We’ve talked about the dangers of eating/drinking excessive carbs. You’re going to learn how to limit the amount of carbs you ingest on a daily basis – through some slight “tweaks” in your food consumption.
NO Sodas or Sugary Drinks
You probably know you should avoid sodas and sugary drinks (kool-aid, juice, etc.) Some people misguidedly believe “diet” sodas are healthier. The truth is: diet colas are just as bad.
Let’s get more specific, and compare the carbs of two major brand name colas with their diet counterparts.
• Coke: 39g (45mg of sodium)
• Diet Coke: 0g (40mg of sodium)
• Pepsi: 41g (30mg of sodium)
• Diet Pepsi: 0g (35mg of sodium)
As you see, the standard choices are loaded with carbs – and their diet versions do not. However, those diets have near or above the amount of sodium, which is salt. One can or two a week won’t hurt you. Unfortunately, many people tend to have several cans a day – which sends up blood pressure and increases chances of heart disease development.
Reduce These Foods
In addition to sodas and sugary drinks, there are certain foods you should avoid. These foods are high in carbs and starches:
• Cooked pasta
• White bread
• Chocolate bars
• Cooked rice
Eat More Of These Foods
The foods listed above can all be replaced with these satisfying, much tastier (and low carb) foods: Blackberries, raspberries, strawberries,
(Generally, any vegetable grown above ground is free to eat. Those grown below ground—such as potatoes, carrots, onions, etc.— are foods to avoid..)
Eat Everything In Moderation
This isn’t to suggest you eliminate potatoes, carrots or rice from your diet. In fact, a lot of people who ate no carbs did more harm than good to their health. It’s perfectly healthy to eat a hearty serving of high-carb foods, as our bodies use these carbs that burn fat. Problems start whenever you go overboard, and decide to cook mashed potatoes with each and every single meal you make. Moderation is key (this goes for everything in life).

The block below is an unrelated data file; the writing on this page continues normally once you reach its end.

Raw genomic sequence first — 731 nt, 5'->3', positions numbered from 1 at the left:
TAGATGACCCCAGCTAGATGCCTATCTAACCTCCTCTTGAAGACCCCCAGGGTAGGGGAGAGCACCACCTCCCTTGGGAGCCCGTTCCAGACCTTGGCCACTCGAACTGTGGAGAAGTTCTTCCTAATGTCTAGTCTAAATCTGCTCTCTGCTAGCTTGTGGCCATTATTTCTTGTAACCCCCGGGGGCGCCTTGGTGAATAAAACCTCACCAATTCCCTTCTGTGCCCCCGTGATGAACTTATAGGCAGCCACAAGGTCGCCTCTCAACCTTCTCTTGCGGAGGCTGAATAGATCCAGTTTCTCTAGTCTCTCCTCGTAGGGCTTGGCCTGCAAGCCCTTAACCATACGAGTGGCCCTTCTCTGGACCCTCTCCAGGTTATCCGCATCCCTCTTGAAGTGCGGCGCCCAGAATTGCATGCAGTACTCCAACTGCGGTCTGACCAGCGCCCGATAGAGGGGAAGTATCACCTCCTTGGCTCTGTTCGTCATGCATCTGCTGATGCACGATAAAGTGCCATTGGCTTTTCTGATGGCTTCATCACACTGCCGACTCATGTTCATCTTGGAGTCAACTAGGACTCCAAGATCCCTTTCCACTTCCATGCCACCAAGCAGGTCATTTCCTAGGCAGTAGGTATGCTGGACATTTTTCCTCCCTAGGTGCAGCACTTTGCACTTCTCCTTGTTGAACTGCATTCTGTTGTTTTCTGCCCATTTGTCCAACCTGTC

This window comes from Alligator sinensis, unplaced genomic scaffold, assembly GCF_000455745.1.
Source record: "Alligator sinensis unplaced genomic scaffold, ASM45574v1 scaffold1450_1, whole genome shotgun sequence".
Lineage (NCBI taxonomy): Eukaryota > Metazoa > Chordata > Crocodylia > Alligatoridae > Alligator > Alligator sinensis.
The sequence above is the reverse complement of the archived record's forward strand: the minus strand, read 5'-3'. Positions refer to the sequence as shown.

When you’re eating low-carb, it’s highly recommended to “up” your protein intake. Protein is one of the essential requirements for our bodies to function at peak performance. Protein also does double-duty by transforming carbs into glucose, which our bodies store as healthy fats. Eat foods high in protein such as red meat, salmon and eggs.
Again, carbs have gotten a bad rap because people ate high-carb foods like there was no tomorrow. Carbohydrates—as they are—provide our body much needed health benefits. Going into a “no carb” or “low carb” diet is detrimental to your health, as you burn through your energy levels and your water. Our bodies need glycogen (produced by carbs) for energy.
Low/no carbs equals no glycogen, meaning you have no energy to do… anything. Aside from that, you also put yourself at risk for losing muscles and strength, putting stress on your liver, and impair your immune system. Remember: Take everything in moderation - including carbohydrates.
Written by olsonblog for Working Mother and legally licensed through the Matcha publisher network. Please direct all licensing questions to firstname.lastname@example.org.